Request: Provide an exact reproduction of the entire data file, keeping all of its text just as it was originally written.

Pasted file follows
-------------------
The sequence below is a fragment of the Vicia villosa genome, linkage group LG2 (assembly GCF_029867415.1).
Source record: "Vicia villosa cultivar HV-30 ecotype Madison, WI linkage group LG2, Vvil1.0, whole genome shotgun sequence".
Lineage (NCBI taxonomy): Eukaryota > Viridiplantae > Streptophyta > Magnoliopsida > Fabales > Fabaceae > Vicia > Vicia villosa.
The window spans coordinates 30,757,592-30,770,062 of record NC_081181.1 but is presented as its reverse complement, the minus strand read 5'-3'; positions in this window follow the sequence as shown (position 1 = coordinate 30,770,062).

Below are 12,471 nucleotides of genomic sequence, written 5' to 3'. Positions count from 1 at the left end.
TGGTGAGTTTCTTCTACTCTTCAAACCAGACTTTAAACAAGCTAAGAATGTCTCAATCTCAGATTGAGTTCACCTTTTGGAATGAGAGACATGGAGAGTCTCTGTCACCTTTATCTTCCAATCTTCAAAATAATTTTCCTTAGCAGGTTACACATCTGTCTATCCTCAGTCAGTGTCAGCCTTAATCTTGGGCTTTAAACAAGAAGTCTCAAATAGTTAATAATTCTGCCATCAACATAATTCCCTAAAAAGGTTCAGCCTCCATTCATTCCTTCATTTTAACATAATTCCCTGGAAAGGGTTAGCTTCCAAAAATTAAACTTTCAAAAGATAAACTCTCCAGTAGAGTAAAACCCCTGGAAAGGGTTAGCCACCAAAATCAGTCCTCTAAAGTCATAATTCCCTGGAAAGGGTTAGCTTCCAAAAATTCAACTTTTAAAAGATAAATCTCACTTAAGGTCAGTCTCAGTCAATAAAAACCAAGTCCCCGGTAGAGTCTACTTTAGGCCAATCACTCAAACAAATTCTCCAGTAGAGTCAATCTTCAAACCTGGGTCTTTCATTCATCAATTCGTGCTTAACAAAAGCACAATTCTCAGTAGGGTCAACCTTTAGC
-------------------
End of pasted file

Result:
The sequence below is a fragment of the Vicia villosa genome, linkage group LG2 (assembly GCF_029867415.1).
Source record: "Vicia villosa cultivar HV-30 ecotype Madison, WI linkage group LG2, Vvil1.0, whole genome shotgun sequence".
Lineage (NCBI taxonomy): Eukaryota > Viridiplantae > Streptophyta > Magnoliopsida > Fabales > Fabaceae > Vicia > Vicia villosa.
The window spans coordinates 30,757,592-30,770,062 of record NC_081181.1 but is presented as its reverse complement, the minus strand read 5'-3'; positions in this window follow the sequence as shown (position 1 = coordinate 30,770,062).

Below are 12,471 nucleotides of genomic sequence, written 5' to 3'. Positions count from 1 at the left end.
TGGTGAGTTTCTTCTACTCTTCAAACCAGACTTTAAACAAGCTAAGAATGTCTCAATCTCAGATTGAGTTCACCTTTTGGAATGAGAGACATGGAGAGTCTCTGTCACCTTTATCTTCCAATCTTCAAAATAATTTTCCTTAGCAGGTTACACATCTGTCTATCCTCAGTCAGTGTCAGCCTTAATCTTGGGCTTTAAACAAGAAGTCTCAAATAGTTAATAATTCTGCCATCAACATAATTCCCTAAAAAGGTTCAGCCTCCATTCATTCCTTCATTTTAACATAATTCCCTGGAAAGGGTTAGCTTCCAAAAATTAAACTTTCAAAAGATAAACTCTCCAGTAGAGTAAAACCCCTGGAAAGGGTTAGCCACCAAAATCAGTCCTCTAAAGTCATAATTCCCTGGAAAGGGTTAGCTTCCAAAAATTCAACTTTTAAAAGATAAATCTCACTTAAGGTCAGTCTCAGTCAATAAAAACCAAGTCCCCGGTAGAGTCTACTTTAGGCCAATCACTCAAACAAATTCTCCAGTAGAGTCAATCTTCAAACCTGGGTCTTTCATTCATCAATTCGTGCTTAACAAAAGCACAATTCTCAGTAGGGTCAACCTTTAGC